My brother scored highest on physical touch and words of affirmation as a close second, while my highest-rated love language was acts of service. Focusing on just these two languages was plenty for me — and was also a digestible pace for him. Based on these results, we as a team decided to start every day with a hug, and I had the task of giving him a positive affirmation at some point of the day. In return, I asked him to acknowledge and notice the moments in which I was expressing love in my own way, like making him his favorite meal.

By doing this, we quickly realized how much we were acting out of love, instead of focusing on what was lacking in our relationship.

If my child is too young for the assessment, can I still learn their love language?

Yes! You could even "make it a fun game and do all five in one day, [and] ask which meant the most or which did they like the most," Browne explains.

In our household, this held true — we naturally partook in a game where we told one another, "I saw how you showed me you loved me today," and as a parent who had struggled so much to create deep connection and common ground, those moments were pure gold.

Though these exercises were primarily meant to make my child feel more loved, they unexpectedly gave me the validation I didn't know I needed to hear, clear indicators I could measure on the hard days and remind myself how great I'm doing as a parent.

I was a mom who was once afraid of leaning in, yet now I found myself ready to love even more intentionally because I had the tools and the confidence to do so.

At what age does my child develop their love language?

As babies grow into children, they themselves are figuring out how they prefer to be loved. When they're infants, they really crave all five love languages strongly, but as they get older, they develop a preference for one or two. According to TherapyChanges, children usually develop their primary love language around 5 to 6 years old. This is why exposing your child to all five as they grow is important.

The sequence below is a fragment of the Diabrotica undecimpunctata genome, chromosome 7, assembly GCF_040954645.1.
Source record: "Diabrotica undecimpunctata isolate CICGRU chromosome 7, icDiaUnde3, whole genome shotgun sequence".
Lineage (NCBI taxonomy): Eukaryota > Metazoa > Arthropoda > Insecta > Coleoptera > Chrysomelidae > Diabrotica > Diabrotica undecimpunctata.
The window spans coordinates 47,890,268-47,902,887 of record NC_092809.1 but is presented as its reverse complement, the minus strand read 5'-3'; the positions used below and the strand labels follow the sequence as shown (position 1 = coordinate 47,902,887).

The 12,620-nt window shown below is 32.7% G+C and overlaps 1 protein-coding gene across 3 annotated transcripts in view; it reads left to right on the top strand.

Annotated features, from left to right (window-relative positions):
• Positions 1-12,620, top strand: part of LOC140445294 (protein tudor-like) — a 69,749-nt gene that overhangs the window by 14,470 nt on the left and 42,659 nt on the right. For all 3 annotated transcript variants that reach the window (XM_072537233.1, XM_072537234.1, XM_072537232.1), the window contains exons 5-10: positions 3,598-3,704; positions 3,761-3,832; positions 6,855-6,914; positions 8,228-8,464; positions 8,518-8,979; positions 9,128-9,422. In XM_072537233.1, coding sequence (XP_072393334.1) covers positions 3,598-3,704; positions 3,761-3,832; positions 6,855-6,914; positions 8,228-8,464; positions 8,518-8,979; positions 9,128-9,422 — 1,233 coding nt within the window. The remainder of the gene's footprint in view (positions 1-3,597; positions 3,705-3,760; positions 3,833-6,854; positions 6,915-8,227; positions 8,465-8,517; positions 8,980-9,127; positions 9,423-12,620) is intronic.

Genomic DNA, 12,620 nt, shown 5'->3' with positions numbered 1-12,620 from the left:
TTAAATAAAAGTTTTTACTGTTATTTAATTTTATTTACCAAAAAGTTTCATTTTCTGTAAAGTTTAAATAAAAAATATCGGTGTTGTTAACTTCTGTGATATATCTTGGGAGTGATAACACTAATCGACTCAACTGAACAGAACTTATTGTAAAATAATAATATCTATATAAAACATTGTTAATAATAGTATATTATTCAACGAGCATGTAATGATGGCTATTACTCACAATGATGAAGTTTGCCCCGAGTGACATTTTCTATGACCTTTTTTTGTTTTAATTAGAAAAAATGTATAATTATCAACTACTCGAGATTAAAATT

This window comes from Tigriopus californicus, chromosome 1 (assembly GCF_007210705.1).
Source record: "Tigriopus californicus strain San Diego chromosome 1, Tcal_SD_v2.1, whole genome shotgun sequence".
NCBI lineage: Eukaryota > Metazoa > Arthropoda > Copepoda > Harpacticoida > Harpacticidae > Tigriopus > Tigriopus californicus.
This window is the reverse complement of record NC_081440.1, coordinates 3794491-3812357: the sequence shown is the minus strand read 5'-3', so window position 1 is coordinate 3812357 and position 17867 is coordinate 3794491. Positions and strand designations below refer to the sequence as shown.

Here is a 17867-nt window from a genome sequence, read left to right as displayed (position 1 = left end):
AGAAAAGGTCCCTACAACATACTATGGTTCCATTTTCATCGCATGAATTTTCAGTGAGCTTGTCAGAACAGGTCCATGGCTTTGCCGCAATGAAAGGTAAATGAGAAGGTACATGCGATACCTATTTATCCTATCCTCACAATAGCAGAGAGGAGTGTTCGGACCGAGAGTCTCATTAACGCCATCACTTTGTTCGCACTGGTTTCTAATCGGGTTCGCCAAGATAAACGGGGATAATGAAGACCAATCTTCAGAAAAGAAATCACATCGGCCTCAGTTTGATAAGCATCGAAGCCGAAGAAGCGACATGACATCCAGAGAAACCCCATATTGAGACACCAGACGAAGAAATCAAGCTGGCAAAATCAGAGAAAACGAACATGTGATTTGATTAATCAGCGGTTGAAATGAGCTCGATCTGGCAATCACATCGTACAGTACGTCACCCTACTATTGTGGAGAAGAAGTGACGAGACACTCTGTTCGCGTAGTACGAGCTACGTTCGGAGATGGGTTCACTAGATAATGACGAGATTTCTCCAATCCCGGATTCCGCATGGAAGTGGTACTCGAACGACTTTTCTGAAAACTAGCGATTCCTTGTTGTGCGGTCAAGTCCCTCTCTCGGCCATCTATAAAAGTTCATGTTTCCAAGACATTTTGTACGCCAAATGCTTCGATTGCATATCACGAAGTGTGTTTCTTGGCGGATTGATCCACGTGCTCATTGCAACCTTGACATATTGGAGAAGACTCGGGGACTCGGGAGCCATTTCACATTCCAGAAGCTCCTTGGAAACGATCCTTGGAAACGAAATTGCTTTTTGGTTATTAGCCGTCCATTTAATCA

What indicators can I look for to identify my child’s preferred love language?

Often, even if your child is too young to take the assessment, you can figure out their love language by being mindful of their interactions with you. "Notice how they love on you. We tend to give to others in the way we feel most comfortable loving. So, if your child showers you with kisses, they might crave physical touch. If they give you art, then they might want special moments. The more you look, listen, and ask, your child will be a huge resource for you," Browne shares.

This video illustrates how kids’ everyday behaviors can clue us in to their love language:

Sometimes when other love languages don't come naturally to us as parents, like for me with physical touch, the idea of committing to these new gestures might feel really uncomfortable. But it doesn't have to be super grand gestures.

Ashleigh Edelstein, a licensed marriage and family therapist, explains, "If your child prefers words of affirmation, find ways to tell them you appreciate or thank them. If they prefer quality time, set aside time each day to ask about their day. If they prefer physical touch, give them a hug each morning and night. If they prefer gifts, you could gift them a sticker or make them their favorite meal. If they prefer acts of service, you could carry them to bed and tuck them in."

For me, it was a huge step to implement morning hugs. Though it was a small act of love, it made a big impact, and that would make any parent feel really good.

Whether you and your child share love languages or are polar opposites, you have one thing in common: You both really care about your connection.

Expert Sources:

Dr. Heather Browne, relationship expert

Ashleigh Edelstein, licensed marriage and family therapist